This is an interesting change-up to what was, until now, a fairly traditional three-on-three fighter in terms of gameplay. It’s a fun goal to shoot for if you’re playing casually, but I’m curious as to how this will affect high-level play. Will going for these bonuses mean players have to play differently, or will the meta evolve in such a way that they’re a rare occurrence as players simply try to defeat each other with no regard for the Dragon Balls? Bandai Namco didn’t say the option could be turned off, so for now, we have to imagine it’s something players of all skill levels will have to consider. Either way my biggest issue with FighterZ right now is that matches can run a little long at times, and a system to further prolongs matches leaves me a bit skeptical. Also, I don’t think gaining 50 percent of your health and firing infinite kamehamehas is what I’d consider “immortal.”

Destiny 2’s Dawning Event, which was announced several weeks ago and detailed a few days ago, is now live.

This year, the event runs from today until January 9 and includes snowballs you can throw at friends in the Tower and Farm, and at enemies during Strikes to deal damage. Mayhem (which reduces the cooldowns of all abilities) is back in the crucible for the first time in Destiny 2’s multiplayer. Participating in these events will earn you Dawning Engrams, which you can use to gain new armor, ships, and more. The soccer ball in the Tower has been replaced by a hockey puck, too.

The Escapists 2, Team 17’s prison break simulator, is coming to the Switch on January 11.

The game is a top-down sprite-based playground for players to figure their way out of prison with disguises, ropes, and hopefully at least one Racquelle Welch poster. The Switch version also allows local co-op using the system’s two joycons.

You can check out the Switch announcement trailer below to get a feel for the game and check out our review of the PlayStation 4 version here. The Escapists 2 was originally released on PlayStation 4, Xbox One, and PC in August.

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Bungie says it will address an issue with the newly-implemented “Three of Coins” item in Destiny with a patch coming early next year.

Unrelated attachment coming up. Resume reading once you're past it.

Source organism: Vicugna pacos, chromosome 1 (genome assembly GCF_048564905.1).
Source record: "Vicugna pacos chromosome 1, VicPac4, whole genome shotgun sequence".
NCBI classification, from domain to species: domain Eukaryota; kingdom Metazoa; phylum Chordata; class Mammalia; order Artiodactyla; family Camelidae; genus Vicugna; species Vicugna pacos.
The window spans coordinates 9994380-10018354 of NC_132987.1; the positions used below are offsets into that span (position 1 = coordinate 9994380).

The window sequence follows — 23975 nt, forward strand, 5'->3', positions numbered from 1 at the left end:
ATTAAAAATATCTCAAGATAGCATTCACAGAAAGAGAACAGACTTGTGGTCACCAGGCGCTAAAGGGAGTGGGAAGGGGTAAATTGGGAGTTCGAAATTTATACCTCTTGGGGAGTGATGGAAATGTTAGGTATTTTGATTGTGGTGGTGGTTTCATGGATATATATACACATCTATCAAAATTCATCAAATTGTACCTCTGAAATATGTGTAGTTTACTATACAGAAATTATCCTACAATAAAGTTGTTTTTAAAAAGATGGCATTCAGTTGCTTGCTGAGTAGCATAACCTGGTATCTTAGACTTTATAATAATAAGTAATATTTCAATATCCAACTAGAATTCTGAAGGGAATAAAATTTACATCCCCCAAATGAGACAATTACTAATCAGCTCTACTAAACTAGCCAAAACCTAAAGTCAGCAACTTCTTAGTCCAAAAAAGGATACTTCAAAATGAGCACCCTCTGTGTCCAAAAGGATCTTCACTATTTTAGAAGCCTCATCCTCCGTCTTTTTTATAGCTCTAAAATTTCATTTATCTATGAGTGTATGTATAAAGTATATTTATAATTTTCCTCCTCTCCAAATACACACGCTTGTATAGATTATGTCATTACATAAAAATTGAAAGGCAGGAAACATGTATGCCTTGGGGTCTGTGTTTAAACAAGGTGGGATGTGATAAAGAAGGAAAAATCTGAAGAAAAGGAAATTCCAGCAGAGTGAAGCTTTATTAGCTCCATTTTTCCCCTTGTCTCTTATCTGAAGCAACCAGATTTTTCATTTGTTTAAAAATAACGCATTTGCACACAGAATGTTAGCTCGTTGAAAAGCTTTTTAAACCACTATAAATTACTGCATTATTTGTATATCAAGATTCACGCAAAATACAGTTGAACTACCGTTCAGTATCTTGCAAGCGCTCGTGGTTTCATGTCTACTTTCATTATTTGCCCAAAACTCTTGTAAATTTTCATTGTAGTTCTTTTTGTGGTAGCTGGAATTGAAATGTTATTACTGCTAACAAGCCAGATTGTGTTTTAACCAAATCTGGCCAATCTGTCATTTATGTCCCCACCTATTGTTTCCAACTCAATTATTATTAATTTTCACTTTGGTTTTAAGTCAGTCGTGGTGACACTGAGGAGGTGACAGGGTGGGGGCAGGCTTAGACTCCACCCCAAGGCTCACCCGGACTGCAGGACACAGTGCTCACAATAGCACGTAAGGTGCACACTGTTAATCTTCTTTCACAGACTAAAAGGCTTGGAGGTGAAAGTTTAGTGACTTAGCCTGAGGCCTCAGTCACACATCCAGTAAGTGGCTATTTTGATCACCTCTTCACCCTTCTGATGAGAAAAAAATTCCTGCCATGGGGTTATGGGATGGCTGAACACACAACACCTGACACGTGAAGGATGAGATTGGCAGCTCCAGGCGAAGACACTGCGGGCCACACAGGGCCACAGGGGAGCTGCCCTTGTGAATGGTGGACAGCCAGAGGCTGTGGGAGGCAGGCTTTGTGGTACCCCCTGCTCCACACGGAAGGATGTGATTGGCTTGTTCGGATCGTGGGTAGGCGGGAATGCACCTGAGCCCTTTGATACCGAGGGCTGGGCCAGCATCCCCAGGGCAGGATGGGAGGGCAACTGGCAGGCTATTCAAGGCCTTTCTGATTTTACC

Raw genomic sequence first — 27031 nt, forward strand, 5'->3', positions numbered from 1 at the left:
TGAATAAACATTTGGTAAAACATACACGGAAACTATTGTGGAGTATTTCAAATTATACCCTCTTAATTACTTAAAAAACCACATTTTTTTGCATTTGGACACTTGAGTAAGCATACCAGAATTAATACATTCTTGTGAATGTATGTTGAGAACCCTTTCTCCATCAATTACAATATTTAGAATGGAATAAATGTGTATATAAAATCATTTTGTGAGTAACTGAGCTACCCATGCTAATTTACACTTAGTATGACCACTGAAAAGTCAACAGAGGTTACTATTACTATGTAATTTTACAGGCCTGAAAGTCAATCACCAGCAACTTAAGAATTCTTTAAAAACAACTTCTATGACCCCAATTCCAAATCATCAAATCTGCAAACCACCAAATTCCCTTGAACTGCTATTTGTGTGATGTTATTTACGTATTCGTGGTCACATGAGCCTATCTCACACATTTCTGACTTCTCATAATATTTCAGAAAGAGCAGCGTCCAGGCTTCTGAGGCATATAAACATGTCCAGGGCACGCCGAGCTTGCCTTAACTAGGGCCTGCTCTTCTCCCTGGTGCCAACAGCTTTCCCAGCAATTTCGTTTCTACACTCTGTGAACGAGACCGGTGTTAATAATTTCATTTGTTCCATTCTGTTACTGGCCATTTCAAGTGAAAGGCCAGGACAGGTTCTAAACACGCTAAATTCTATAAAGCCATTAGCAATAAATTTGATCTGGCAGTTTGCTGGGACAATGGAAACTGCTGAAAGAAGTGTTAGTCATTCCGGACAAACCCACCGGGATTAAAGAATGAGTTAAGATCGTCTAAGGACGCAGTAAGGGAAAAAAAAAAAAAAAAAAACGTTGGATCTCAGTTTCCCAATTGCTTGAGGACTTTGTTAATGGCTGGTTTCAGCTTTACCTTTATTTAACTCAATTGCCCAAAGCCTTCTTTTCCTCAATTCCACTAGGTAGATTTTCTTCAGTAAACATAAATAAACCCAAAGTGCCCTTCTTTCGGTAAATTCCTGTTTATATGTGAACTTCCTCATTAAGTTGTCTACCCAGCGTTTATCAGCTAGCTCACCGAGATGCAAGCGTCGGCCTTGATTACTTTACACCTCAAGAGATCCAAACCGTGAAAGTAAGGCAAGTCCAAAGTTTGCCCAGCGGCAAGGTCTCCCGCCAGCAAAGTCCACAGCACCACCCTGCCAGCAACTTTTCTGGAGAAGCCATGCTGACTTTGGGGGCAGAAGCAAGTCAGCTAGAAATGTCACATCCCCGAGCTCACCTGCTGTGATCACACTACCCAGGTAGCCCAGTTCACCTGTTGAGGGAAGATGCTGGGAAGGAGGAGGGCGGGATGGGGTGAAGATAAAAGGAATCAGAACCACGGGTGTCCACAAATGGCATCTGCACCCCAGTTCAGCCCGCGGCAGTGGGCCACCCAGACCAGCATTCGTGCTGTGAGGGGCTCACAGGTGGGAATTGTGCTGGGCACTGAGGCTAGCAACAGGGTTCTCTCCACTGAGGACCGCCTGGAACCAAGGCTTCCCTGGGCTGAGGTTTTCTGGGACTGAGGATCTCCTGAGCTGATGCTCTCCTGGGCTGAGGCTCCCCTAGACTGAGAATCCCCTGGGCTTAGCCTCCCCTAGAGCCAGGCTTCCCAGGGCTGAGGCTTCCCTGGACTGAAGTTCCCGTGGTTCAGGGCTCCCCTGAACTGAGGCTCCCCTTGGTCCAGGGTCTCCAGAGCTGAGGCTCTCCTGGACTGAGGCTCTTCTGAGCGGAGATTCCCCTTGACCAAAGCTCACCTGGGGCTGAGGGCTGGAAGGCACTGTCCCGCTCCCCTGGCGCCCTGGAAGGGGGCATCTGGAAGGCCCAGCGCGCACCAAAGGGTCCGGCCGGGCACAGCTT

As part of its major patch released a week after the launch of the Curse of Osiris expansion, Three Of Coins increased a player’s chances of earning exotic gear. Players weren’t sure how much higher their chances were, however, because of a vague item description.

In a forum post, Bungie has clarified what the item does. It increases the chances a player will earn an Exotic engram after completing any PvP or PvE activity by 50 percent. However, because the chances of gaining an exotic are very low, a 50 percent increases still doesn’t make it incredibly likely.

Additionally, Bungie has revealed that the new Heroic Strikes don’t work with the item, and Exotic drop rates remain the same even after the item is used. Bungie says it is working on a fix it hopes to implement in “early 2018.” Finally, Bungie promises to offer more details about what other issues it hopes to address “in the near future.”

 

Our Take
I get that there are likely a lot of things getting in the way of fixing the issue right now, but it seems to me that “item players trade hard-earned currency for not working for a major new activity” would be something that should get fixed sooner rather than next year, no?

For many indie developers, bringing their game to Japan presents several new headaches and challenges. Dangen wants to change that.

Launched in April and comprised of industry veterans with years of experience across marketing, translation, and game publishing, Dangen Entertainment was created with the intent to aid indie developers looking to expand their games’ audiences with a Japanese release. While there are micropublishers available in Japan to make this possible, it is often difficult and costly to find one willing to take a chance on new or unproven titles. 

Even when an indie title is accepted, how the game is marketed by these micropublishers can be its own gamble. Some smaller titles are released with little to no marketing, crippling potential sales.

Ben Judd, one of the founders of Dangen and a veteran of Capcom’s localization department, saw the potential for indie games and the challenges they face in localization while attending BitSummit 2015. Determined to do something, he gathered a team of seasoned game industry veterans to create a new, more dedicated micropublisher for fledgling independent developers.